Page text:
There are few areas of government policy, I have frequently claimed, where the government could not improve things for everyone by withdrawing most existing government programs.
This may sound like the raving of an extreme libertarian, but I also claim it is not. There are certain programs from which no responsible government can withdraw, and which all governments have always provided in some form, such as criminal law enforcement, and military power against foreign threats. A government must similarly act as an attentive gatekeeper for immigration, as we were forcefully reminded some six years ago. Moreover, the modern state is compelled to represent its citizen's interests, in trade and many other mundane endeavours. By long tradition, it provides some useful specialized services -- such as geological surveys, and gathering statistics. There was a time when the post office was necessary. Few have ever objected to such things. The state has certain decorative, ceremonial, and symbolic functions that are under-appreciated today, which serve to remind the citizen that there is order in the world, and secure his attachment to God, Queen, and country. And of course, money is necessary for all of these functions, and will have to be taxed somehow.
At the municipal level -- the level where the citizen can actually see how his taxes are spent, can know who represents him if not himself, and where democracy is thus made visible -- there are many additional civil functions. This is where, in the broadest sense, the "environmental" jurisdiction has principally resided: where we hash out, by imagination and compromise, our arrangements for everyday life. One of the greatest evils of the Nanny State is that it appropriates to itself the small municipal functions in vast, centralized, kafkaesque bureaucracies. Then, merges and "consolidates" the municipalities into huge urban and regional directorates, where the citizen is reduced to a cipher -- no longer a responsible agent, but one of numberless government "clients." Democracy is thereby made into a farce, and the vote reduced to mere opinion polling.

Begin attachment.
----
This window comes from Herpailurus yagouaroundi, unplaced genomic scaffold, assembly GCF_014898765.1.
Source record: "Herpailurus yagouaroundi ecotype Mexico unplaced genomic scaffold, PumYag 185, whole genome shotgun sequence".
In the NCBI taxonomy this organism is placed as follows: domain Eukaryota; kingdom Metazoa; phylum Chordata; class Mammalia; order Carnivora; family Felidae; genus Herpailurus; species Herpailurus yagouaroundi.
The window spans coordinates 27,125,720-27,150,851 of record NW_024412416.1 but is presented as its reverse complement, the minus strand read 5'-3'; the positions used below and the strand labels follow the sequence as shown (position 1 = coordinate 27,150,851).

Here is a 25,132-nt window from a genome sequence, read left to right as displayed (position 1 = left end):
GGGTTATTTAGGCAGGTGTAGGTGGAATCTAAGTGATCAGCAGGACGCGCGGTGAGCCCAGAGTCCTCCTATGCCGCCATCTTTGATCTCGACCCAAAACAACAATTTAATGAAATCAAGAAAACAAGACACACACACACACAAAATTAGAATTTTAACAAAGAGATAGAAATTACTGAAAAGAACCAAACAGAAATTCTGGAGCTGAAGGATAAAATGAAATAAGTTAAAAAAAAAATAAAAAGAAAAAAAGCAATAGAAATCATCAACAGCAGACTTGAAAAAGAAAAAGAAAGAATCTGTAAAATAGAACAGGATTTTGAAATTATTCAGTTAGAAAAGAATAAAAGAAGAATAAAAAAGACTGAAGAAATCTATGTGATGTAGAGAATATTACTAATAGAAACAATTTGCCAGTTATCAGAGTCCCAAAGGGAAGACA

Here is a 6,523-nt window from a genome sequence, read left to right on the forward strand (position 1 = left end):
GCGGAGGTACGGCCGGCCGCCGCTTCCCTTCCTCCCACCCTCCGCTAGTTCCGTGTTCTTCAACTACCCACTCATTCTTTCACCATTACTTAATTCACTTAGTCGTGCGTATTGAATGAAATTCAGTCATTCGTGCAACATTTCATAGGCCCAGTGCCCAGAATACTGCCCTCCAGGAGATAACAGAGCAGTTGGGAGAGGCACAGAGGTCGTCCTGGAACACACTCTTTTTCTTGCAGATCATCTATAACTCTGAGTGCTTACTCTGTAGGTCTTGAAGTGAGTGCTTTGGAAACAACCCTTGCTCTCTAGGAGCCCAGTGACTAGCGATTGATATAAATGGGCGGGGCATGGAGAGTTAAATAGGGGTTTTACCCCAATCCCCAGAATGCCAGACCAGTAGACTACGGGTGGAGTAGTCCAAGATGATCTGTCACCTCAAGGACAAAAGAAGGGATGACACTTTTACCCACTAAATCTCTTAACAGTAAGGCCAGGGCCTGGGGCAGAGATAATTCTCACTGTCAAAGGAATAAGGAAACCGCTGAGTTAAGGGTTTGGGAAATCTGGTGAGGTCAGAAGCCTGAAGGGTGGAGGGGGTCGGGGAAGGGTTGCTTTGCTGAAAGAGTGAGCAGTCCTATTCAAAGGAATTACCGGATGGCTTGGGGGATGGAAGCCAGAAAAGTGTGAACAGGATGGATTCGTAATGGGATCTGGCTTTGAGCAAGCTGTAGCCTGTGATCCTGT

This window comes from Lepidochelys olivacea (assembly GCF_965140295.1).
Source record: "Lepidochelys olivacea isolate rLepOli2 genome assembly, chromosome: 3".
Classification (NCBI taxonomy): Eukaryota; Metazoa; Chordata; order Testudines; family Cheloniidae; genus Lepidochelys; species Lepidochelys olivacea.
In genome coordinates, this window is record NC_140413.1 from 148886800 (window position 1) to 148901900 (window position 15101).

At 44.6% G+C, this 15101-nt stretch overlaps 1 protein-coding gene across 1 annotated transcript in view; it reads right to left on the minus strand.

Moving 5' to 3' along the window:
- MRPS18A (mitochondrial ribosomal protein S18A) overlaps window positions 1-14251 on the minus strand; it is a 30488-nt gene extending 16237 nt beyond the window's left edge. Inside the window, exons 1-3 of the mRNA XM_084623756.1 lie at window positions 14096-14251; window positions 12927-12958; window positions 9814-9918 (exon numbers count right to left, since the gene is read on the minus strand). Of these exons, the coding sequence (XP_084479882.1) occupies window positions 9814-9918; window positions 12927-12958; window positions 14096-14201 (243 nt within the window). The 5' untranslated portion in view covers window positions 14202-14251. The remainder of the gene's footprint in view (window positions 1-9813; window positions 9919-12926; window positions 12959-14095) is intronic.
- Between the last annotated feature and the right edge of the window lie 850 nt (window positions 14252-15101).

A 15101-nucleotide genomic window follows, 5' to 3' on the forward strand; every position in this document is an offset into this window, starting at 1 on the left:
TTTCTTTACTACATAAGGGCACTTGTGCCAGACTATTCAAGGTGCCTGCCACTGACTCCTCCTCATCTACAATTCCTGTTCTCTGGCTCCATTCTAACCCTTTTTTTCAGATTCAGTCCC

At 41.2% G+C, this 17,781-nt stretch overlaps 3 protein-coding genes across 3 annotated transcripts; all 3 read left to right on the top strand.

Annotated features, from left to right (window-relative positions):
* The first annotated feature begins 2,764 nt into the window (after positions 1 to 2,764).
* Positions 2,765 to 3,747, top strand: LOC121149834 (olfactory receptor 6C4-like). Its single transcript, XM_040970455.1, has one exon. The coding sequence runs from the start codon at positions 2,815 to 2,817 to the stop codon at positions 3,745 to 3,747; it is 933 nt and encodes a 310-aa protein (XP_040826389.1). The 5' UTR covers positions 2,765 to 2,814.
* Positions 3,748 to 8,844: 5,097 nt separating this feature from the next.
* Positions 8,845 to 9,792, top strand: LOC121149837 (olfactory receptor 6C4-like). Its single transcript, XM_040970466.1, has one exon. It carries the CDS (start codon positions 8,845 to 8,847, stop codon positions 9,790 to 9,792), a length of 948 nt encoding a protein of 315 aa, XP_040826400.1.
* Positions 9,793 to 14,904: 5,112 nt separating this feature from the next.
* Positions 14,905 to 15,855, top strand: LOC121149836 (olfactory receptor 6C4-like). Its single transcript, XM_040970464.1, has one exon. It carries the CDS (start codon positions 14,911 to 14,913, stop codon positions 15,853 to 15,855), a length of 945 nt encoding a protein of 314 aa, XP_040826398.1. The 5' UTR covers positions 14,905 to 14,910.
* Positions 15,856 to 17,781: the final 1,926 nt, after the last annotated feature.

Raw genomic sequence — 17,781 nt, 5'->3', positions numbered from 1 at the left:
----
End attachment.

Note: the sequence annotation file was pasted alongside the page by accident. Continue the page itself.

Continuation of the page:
Below the municipal level there is the family, which meant, until the day before yesterday, a father, a mother, their children, and whatever extended arrangements they chose or could afford. There was a time, in Canada as throughout the West, when it was unthinkable for governments at any level to tamper with family life, except in the most extreme circumstances. Rather than try to "redefine" it, the state conceived its role as defending the existing, natural family against the depredations of its natural enemies, and securing it as the foundation of social order.
Those days are gone, and for several generations now, in its arrogance, the Nanny State has been presenting itself instead as everybody's ultimate mummy and daddy, though allowing the institution of marriage to continue. The adult citizen was treated more and more as a child, incapable of making decisions autonomously. Over time, the citizen in turn has responded to this by manifesting many child-like qualities, leaving the government to clean up after him.
In the last few years, we have gone beyond this, so that now the government presents itself as the champion of various "alternative" ways to raise children. In doing so, it has taken upon itself the function of what Josef Stalin called "the engineer of human souls," forging some post-modern variant of the "new socialist man" — albeit without any clear conception of what that man/woman should be.
Yet on several fronts, the pendulum is finally returning, and governments themselves are beginning to realize, with some alarm, the scale of the disaster they have caused. Quite apart from the evidence that meets one's eyes, we now have mountains of statistics, from around the world, unambiguously demonstrating, for instance, how poisonous loose co-habitation arrangements are for children; how they sabotage any subsequent marriage; the hugely disproportional contribution to crime from those raised in fatherless homes; the debilitating effects of farming young children into child-care facilities and so on. Demographic collapse is another of the unwanted effects of an abortion culture, and non-traditional family arrangements, that begins to threaten even the state, and policy-wonks across North America and Europe have begun to think again about everything from "progressive" social programs to the tax burdens that have contributed to moral and social decline.
It is against this background that an interesting international conference is taking place tomorrow in Ottawa, hosted by the Institute of Family and Marriage Canada, on "How can public policy address some of the most common family problems?" — with contributions from several prominent fresh-thinkers on family policy, including Patricia Morgan from Civitas in England, David Blankenhorn from the Institute for American Values in the U.S. and the economist, Dr. Jennifer Roback-Morse. For this is the area of public policy which will have the greatest influence, for good or ill, on the future of our civilization.